3. I got hit in Vietnam and sent to the Naval Hospital in Flushing, an area in New York City. Once I was able to get around, I was assigned to the Marine Liaison Office at the hospital I would go on to the wards in order to deal with anything the Marines needed or wanted to be done (usually personal gear and calls home). The S/Sgt called me in one day and explain that a Marine who walked away from his unit in Vietnam had managed to get back to the states because he needed medical treatment. He also needed to be taken to Brooklyn Naval Yard for processing. At this point, I started wondering if there was something in my personnel file about my various experiences as a Chaser. I was issued a .45 (I really like that weapon) and instructed not to let anyone question this Marine or get near him. I think it goes without saying that I had no problem with these orders—we all lost friends and/or did our jobs in Vietnam. This coward was not going to have it easy. We sat in the last seats with me on the outside of him and no one got near us. Once we got to the Marine Barracks at the Naval Yard, a 2nd.Lt. was going through this guy’s file and stated that he had 30 days leave coming to him and would he like to take it today. WHAT!! I’m serious. This Lt. gave him leave even thou I explain what my orders were and why. My friends, I’m not BSing you at all. It has since dawn on me that maybe this Marine was a “spook” instead of what I was told. I met one when my unit was at Liberty Bridge; so I know they were there. Anyways, time passes and I’m on leave back home watching the news—we often got news from NYC. It was reported that a Marine deserter was being taken back to the Naval Yard from the hospital when he manages to get away from his guard (chaser) while crossing one of the bridges in the city.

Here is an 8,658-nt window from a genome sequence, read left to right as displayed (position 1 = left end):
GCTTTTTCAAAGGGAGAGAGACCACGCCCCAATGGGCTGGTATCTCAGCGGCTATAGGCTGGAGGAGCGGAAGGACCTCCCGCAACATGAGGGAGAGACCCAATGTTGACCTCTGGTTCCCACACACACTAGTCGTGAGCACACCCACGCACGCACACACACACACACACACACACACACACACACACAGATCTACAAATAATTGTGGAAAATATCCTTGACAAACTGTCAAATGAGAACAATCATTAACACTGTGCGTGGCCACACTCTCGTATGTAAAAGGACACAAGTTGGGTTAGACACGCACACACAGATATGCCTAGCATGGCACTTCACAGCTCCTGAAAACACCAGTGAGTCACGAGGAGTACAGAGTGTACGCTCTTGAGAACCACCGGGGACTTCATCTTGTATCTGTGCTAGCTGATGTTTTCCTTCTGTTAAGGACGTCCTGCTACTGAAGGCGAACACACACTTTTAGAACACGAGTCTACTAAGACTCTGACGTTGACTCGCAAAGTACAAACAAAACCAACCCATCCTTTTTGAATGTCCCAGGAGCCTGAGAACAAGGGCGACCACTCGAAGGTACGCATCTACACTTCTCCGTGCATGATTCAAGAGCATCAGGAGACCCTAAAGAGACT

I don’t know about all of this but these are true stories—I kid you not….
Once I got discharged from Marines after ten years of service, I went to college earning two BAs and an MA degree and worked/retired as an Intensive Probation/Parole Officer. I guess you would say the experience of being a Chaser in the Marines paid off for me. It still seems kind of crazy to me—why me?

Sgt Grit wants to hear from you! Leave your comments below or submit your own story!


  • Reinhold Woykowski